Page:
Readings for Today
Look at the alternate reading from Ephesians today and you will see that the part about wives being submissive to their husbands can (and probably will) be omitted. As the omitted verses are not long, it appears to have been removed from the scripture to avoid offending women. Ironically, the gospel reading begins with "many of Jesus’disciples who were listening said,'This saying is hard; who can accept it?'” There is a serious concern when the readings are censored to avoid offense, and even more serious when a group in the Church is exempted from hearing a hard saying of Paul's.
But is submission a bad thing, and what does it mean? Paul was not redefining marriage, but showing us what it was intended to be all along: a Sacrament, a sign of Christ's love for the Church. The fullest meaning of marriage only became evident after the life, death and resurrection of Jesus, which is why it is a Sacrament and why a priest or deacon presides. Recently, we had to attend a class given by the bishop's representative, and when she talked about marriage we were asked "what is the outward sign of the sacrament of matrimony?" Of course, the answer came back "the married life, lived in unity and love." And the sister teaching the class said, "No, it is the rings and candles." This is entirely wrong, but it shows the level of confusion in the Church.
Paul reminds us, or would if we would let him, that the wife is submissive to show what our attitude to Christ should be. C.S. Lewis likens marriage to a play about God and His people, and Hosea did the same. Submission is not saying the wife is less than the husband, but that she contributes to the sacrament by playing the role of the Church, and the husband plays the role of Christ. For modern people, who have long since rejected the idea of being submissive to Christ, uxorial submission is a silly, outdated notion. Marriage is seen as a contractual arrangement, not really necessary, a piece of paper, but also a way to legitimize sex. Dorothy L. Sayers said that marriage used to support the State by ensuring the smooth transition of capital, and this is true. She also said that when the State no longer required it, the support would vanish, and she has been proven right. Perhaps the leaders of the Church are no longer interested in supporting marriage, and so they teach it is all about rings and candles, and not about being living sacraments.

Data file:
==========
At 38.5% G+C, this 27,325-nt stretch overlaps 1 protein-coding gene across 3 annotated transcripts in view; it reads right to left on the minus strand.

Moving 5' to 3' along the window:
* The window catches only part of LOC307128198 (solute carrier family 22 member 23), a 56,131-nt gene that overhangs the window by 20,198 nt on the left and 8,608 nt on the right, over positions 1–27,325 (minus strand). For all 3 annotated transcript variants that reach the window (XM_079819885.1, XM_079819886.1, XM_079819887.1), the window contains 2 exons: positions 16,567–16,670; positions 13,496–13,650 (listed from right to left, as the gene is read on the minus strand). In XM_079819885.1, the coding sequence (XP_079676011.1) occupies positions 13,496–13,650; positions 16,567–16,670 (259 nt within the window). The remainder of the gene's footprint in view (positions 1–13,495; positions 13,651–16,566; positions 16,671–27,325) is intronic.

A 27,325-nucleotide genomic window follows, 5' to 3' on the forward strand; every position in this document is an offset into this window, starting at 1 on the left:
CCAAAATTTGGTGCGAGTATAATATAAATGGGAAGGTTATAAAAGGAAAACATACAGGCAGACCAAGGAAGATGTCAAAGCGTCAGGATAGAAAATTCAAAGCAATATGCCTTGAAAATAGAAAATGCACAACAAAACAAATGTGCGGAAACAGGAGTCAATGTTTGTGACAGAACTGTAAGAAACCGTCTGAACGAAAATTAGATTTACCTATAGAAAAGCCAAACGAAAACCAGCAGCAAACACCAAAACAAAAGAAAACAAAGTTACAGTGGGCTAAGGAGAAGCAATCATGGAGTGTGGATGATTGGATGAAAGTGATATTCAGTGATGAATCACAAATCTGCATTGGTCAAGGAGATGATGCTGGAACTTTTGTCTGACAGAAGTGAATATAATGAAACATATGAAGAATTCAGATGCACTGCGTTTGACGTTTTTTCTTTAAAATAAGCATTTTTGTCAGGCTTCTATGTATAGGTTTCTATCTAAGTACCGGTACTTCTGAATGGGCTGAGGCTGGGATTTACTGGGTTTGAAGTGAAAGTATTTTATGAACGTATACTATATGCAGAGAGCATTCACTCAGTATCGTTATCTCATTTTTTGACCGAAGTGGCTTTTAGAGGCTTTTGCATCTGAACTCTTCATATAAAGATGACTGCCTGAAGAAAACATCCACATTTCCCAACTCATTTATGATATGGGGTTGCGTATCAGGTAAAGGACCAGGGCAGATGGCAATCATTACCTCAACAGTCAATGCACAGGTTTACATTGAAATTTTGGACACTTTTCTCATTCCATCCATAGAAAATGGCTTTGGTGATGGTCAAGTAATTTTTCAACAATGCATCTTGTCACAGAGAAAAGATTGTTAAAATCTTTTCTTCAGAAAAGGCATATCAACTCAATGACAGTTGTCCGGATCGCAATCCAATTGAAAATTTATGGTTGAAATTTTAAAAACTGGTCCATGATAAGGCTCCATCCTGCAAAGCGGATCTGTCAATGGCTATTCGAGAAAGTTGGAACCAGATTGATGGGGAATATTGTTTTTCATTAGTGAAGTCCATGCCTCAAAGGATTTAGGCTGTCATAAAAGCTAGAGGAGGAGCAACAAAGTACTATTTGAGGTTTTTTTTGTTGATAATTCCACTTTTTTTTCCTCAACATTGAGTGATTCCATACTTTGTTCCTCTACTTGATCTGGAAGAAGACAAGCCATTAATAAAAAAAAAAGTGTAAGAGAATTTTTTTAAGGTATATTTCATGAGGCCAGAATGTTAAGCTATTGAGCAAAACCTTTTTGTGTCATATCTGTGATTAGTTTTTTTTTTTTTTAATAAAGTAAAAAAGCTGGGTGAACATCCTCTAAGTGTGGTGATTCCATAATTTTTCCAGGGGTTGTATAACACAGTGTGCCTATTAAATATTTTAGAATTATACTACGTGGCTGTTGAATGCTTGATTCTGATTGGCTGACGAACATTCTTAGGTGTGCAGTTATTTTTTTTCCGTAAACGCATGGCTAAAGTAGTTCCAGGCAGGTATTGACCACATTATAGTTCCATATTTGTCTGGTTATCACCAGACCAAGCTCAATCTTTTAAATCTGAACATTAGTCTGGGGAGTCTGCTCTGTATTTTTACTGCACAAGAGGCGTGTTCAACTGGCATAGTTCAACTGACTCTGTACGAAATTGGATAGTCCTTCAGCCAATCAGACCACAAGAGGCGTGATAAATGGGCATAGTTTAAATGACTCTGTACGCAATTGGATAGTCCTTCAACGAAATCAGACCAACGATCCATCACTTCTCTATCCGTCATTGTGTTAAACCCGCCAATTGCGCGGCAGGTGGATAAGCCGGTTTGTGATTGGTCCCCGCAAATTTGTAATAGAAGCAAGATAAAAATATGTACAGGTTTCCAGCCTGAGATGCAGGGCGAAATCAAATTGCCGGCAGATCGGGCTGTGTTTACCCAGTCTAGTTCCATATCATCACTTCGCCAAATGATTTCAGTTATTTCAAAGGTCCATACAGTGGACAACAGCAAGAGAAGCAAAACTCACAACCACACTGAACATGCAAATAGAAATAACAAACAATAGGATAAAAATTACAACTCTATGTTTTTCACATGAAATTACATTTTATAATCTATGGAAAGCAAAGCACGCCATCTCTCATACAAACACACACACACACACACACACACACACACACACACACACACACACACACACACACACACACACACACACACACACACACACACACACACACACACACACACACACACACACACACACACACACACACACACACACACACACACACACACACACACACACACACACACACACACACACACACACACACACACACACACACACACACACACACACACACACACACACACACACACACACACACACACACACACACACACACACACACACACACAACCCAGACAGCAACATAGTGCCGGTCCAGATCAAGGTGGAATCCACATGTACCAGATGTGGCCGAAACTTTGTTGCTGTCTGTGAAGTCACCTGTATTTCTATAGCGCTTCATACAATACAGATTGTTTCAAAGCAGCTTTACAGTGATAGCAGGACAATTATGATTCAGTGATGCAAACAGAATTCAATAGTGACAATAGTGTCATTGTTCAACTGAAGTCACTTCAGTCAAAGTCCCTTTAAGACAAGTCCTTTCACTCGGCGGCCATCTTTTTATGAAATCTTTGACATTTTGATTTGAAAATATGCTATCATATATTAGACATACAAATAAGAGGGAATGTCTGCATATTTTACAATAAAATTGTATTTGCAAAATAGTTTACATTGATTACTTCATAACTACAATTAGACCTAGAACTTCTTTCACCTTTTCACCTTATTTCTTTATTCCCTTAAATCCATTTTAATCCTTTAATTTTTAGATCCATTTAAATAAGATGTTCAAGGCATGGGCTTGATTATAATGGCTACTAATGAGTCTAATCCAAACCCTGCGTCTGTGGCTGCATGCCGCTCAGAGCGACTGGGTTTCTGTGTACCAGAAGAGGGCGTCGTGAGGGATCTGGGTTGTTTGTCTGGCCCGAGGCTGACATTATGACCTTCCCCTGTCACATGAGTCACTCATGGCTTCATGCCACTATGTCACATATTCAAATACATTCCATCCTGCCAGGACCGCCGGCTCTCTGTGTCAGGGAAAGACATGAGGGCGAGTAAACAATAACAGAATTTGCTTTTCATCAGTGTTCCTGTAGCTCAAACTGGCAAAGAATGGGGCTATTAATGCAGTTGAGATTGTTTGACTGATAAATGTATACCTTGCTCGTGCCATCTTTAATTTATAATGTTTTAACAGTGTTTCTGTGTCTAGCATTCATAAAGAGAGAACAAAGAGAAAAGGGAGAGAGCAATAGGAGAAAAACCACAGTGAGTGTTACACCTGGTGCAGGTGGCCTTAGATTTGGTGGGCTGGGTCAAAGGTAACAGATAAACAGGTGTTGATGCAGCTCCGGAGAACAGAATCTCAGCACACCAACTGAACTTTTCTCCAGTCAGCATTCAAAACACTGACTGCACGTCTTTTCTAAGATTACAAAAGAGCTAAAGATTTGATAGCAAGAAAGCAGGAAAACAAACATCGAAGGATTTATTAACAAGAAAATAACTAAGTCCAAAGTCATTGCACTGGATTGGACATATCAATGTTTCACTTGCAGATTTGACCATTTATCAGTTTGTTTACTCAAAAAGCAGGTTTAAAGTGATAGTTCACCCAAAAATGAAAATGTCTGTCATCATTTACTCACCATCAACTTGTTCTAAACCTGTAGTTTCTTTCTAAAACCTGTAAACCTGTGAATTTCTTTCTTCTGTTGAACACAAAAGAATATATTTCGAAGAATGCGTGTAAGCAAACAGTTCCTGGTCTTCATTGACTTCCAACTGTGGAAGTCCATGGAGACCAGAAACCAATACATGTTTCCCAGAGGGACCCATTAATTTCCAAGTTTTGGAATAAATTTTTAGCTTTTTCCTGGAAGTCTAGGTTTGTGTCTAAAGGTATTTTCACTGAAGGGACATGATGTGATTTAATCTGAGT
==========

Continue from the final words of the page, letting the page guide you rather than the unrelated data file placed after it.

The concerns about bad marriages where the husband is domineering and abusive are valid, but that is the opposite of what Paul writes. When a perfectly submissive wife is coupled with a perfectly loving husband, the acts of submission are few or zero, and perhaps this is the greatest lesson of all: that when we are perfectly submissive to Christ, we are not downtrodden or abused, but get everything we really want and more. The real irony is that the more we unite ourselves to the will of God, the more or own will is strengthened and the more we get what we really want.
It is too bad that lesson will be kept from the Catholics at Mass today where the alternate reading is used.